Acumen supports projects in three critical areas: Health Technology, Housing and Finance and Water Innovations. In identifying new enterprises, Acumen focuses on business fundamentals such as design, marketing, pricing, distribution and financing. It looks for entrepreneurs with strong leadership and for organizations with the capacity for significant growth. The fund supplies grants, loans and equity investments, helps build supportive networks, measures results and demands accountability. Acumen has raised $20 million since its incorporation in April 2001 and has 100 investors.

One of the initiatives supported by Acumen in Tanzania made Time Magazine’s list of the most amazing inventions of 2004: A new generation mosquito net, made of durable polyethylene and impregnated with a long lasting organic pesticide. The invention has not only protected more than 100,000 families in Africa from Malaria, which kills about one million people every year, but also has created over 100 jobs with salaries of 20 to 30 percent above average. (More about Acumen and its work at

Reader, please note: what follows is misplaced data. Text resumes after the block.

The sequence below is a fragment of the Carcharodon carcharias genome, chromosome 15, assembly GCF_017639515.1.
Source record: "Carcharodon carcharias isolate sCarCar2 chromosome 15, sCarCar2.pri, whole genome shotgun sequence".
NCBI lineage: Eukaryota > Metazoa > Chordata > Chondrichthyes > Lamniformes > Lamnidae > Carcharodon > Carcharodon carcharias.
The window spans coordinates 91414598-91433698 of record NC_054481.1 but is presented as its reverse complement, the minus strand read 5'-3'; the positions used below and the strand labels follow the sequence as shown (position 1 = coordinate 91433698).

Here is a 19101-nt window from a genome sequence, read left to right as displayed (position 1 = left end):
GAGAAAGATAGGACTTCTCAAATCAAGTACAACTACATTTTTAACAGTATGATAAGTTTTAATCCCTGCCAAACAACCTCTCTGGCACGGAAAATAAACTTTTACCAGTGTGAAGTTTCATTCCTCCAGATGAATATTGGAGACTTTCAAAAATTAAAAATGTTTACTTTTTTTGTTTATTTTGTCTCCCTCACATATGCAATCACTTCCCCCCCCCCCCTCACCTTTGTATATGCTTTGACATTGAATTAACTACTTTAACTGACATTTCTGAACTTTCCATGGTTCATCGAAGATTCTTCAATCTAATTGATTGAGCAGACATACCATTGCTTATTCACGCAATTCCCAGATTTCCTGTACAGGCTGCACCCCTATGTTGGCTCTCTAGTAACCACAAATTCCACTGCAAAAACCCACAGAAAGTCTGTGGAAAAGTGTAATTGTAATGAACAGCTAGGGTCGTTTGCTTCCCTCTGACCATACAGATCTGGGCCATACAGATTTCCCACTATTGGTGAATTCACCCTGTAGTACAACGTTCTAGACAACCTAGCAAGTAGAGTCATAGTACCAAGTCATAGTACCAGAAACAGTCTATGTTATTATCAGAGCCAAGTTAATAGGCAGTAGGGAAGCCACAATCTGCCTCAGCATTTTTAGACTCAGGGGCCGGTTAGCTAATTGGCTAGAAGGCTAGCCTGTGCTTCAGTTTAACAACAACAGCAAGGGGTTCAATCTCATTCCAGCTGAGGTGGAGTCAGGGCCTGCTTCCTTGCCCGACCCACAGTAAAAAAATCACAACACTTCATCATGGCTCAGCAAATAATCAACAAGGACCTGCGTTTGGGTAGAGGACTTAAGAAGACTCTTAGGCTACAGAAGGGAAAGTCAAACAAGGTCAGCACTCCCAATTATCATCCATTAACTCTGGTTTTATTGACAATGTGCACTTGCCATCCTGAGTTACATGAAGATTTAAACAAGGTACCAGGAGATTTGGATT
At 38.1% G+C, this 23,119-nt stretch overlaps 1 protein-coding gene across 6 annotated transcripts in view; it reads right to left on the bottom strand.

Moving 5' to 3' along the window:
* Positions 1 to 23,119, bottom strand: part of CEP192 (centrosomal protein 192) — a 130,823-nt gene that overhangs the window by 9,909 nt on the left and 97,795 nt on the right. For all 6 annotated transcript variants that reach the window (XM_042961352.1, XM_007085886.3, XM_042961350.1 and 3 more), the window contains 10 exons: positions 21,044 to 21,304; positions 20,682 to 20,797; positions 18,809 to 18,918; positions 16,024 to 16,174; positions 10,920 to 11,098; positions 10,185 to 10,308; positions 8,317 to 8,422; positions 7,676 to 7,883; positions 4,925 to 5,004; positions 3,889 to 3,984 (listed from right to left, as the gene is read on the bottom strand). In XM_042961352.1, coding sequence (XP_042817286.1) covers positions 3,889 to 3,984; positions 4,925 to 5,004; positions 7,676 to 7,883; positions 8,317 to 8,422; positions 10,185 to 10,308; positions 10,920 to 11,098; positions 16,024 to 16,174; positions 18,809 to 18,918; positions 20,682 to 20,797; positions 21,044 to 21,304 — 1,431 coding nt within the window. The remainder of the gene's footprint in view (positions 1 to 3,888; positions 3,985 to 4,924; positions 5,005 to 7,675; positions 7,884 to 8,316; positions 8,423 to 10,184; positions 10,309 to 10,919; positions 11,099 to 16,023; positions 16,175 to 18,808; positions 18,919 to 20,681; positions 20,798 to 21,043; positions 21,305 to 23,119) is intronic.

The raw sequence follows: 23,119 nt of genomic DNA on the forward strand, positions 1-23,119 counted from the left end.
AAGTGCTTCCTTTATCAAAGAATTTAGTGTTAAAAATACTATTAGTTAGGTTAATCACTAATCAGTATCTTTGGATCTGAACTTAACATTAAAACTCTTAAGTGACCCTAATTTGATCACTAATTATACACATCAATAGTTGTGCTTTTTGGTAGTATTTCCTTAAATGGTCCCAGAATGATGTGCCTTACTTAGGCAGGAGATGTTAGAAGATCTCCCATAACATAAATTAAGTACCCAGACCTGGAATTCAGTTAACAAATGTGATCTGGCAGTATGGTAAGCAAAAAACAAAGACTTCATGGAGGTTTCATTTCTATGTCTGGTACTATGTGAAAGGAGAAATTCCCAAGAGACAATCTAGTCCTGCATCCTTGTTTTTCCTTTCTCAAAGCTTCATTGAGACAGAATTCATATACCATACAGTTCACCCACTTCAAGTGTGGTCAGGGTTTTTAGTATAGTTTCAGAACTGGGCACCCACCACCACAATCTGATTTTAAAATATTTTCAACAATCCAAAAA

The women business leaders who attended the Leadership Summit also participated in round table discussions about how sustainability can best be integrated throughout an organization, how companies can link good governance and social responsibility practices effectively and how women’s leadership initiatives can be woven into corporate citizenship programs. And, they agreed, a key strategy is networking: executive women need networks to advance, and business needs networks to engage with stakeholders—including NGOs—and to learn about opportunities to build socially responsible business practices into their operations. Participants agreed that only corporate management committed to responsibility and sustainability can ensure that employees share these values. This is best done by integrating them into performance measurement systems that reinforce accountability and transparency. Equally important, incorporating sustainability issues into the business strategy insures the long-term interest of the company.